When he pulled into the parking spaces, he was relieved to see Spencer's beat up Volvo and Spencer leaning against it with his arms crossed. Morgan's truck and JJ's sedan were parked a few spots down. Those two vehicles were empty and the stairs to the jet were down, so it was likely they were already aboard.
Dave let out a breath as he shut the car off. Quickly, he grabbed each of their go bags; he wasn't that much of an ass that he would make Spencer drive back for it and he knew that Spencer knew that he'd bring it. Plus anytime they went directly to the jet for the briefing meant that time was a huge issue. He got out of the car and approached. Spencer looked over at him and then down to the bags in Dave's hand; his arms dropped to his sides and he briefly looked away. Spencer then pushed off from the car and met him halfway.
Dave held the suitcase out. "Look, Spence …"
"I'm sorry," Spencer interrupted. "I … just … I'm sorry."
Unaccustomed to an apology from a spouse—Dave couldn't remember if his any of his ex-wives ever admitted wrong-doing—he automatically countered with, "You have every right to be pissed."
That earned a snort. "I don't, David. Not about this." He shook his head and then ran a hand through his short hair. "I write to my mom all the time. I tell her things about you and the team … and …" Spencer continued to stare at the jet. "It's just reading it … so … clinical. So detached …"
"I would never publish that, you know."
"You gonna look at me or are you watching some gremlin crawl up the side of the plane?"
For a few moments, Spencer didn't say anything. Then, he finally met his gaze. "You're being way too forgiving."
"We're about to leave on a case," he said. "We made a promise." Dave let out a sigh. "Am I pissed that you read it? Sure. It was personal and you reacted without giving me a chance to explain. Do I want to know how you found it? Hell, yes. It wasn't like it was out where anyone could find it."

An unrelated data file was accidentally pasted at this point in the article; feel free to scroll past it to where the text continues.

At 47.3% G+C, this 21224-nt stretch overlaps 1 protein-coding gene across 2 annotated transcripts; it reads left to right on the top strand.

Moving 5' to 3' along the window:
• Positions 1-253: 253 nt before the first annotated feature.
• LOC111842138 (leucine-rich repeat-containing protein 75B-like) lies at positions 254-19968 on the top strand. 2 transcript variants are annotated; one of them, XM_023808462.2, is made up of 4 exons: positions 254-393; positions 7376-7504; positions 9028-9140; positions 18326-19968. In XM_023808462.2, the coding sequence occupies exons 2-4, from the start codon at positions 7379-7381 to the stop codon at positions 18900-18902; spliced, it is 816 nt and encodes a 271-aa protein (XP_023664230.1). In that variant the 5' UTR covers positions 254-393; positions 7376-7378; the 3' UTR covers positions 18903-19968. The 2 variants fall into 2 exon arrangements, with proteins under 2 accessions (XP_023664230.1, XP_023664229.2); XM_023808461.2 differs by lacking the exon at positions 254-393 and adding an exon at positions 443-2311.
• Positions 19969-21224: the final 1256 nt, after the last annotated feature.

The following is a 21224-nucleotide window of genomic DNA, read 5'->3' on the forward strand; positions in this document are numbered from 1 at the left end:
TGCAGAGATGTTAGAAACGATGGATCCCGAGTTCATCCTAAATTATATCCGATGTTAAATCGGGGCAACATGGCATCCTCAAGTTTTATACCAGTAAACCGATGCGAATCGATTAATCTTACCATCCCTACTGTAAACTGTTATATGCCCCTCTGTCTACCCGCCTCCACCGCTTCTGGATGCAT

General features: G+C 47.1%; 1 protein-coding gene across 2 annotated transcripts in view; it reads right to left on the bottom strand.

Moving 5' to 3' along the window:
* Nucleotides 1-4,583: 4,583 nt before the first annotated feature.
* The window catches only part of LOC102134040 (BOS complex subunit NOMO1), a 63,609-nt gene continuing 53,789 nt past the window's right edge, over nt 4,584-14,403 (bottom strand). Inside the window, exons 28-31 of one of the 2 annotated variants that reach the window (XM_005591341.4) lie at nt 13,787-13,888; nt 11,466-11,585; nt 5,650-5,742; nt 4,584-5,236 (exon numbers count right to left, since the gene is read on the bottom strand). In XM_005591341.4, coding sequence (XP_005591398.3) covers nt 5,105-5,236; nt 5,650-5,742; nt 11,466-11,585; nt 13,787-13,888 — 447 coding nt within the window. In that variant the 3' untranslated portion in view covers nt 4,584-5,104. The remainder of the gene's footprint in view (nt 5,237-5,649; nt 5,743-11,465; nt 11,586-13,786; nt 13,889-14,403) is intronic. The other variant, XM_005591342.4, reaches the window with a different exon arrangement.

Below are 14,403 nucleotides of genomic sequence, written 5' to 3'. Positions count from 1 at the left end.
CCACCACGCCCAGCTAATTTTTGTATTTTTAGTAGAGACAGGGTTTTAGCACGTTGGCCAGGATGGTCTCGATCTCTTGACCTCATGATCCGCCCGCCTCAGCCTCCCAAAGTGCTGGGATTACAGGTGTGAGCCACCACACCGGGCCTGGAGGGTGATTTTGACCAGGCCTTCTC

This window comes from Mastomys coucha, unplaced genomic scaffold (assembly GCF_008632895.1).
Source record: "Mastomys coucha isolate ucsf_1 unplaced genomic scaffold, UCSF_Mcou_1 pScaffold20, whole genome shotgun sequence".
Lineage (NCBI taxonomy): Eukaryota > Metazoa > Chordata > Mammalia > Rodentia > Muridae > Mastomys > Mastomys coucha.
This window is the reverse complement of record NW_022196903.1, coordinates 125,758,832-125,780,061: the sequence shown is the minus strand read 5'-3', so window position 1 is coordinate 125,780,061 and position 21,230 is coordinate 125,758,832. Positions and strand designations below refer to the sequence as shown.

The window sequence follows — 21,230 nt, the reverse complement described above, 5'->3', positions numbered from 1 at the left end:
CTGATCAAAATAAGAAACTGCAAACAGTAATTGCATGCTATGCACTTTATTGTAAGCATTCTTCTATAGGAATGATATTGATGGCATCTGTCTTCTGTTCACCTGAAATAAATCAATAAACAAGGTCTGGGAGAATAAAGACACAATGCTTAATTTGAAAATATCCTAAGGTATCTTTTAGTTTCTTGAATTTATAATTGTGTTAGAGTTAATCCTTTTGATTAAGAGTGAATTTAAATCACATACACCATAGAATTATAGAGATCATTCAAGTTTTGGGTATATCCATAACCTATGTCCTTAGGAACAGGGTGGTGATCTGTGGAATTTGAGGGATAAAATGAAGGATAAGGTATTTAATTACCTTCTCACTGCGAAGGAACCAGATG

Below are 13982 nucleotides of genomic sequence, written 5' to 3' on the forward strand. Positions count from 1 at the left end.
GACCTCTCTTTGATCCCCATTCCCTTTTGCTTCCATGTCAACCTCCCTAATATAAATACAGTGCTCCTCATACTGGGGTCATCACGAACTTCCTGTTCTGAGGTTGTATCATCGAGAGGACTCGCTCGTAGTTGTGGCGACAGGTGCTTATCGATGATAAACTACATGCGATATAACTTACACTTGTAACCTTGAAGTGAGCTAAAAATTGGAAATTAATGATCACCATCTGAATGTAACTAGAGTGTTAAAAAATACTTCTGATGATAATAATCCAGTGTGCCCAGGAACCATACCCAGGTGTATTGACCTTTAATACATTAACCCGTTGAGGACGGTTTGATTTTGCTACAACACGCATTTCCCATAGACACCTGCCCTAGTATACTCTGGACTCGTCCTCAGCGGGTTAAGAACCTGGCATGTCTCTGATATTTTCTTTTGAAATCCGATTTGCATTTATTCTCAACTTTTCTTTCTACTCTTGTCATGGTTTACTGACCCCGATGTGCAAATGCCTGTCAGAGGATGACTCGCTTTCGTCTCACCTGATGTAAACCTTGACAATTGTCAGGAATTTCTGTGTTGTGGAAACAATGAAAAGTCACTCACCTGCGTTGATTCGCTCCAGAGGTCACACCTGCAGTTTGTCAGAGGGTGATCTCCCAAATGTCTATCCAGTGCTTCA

"I was …" A flash of headlights made Spencer pause.
Dave glanced over his shoulder and saw the lights from two vehicles. "We can do the details later."
"Derek's neighbor is taking care of Mudgie." And, God, the embarrassment in Spencer's tone made Dave take a step closer. "He'll be spoiled rotten. Clooney has his own bedroom, you know."
The comment made Dave laugh. "His own room?"
"And couch," his lover added.
"Then no more shit about me making dog treats from scratch?" Dave ventured teasingly.
"I already said that making them from scratch was far more healthy for Mudgie than the store-bought kind."
And when there was no cutting remark to the effect of, 'gonna write about that, too?', Dave allowed himself to breathe. "We're good?"
"But …" Spence held out his left hand, angled so that his ring finger was most prominent. "I'm really sorry."
Dave wanted to say, The next time you pull that stunt, you're not getting it back.
Instead, he slid the wedding band on Spencer. "I would never betray you."
Spencer met his gaze. His eyes were wet. "That's what Derek said." He glanced away as another car pulled into the lot. "We have a case."
"We have a case," Dave repeated, knowing those words meant I love you.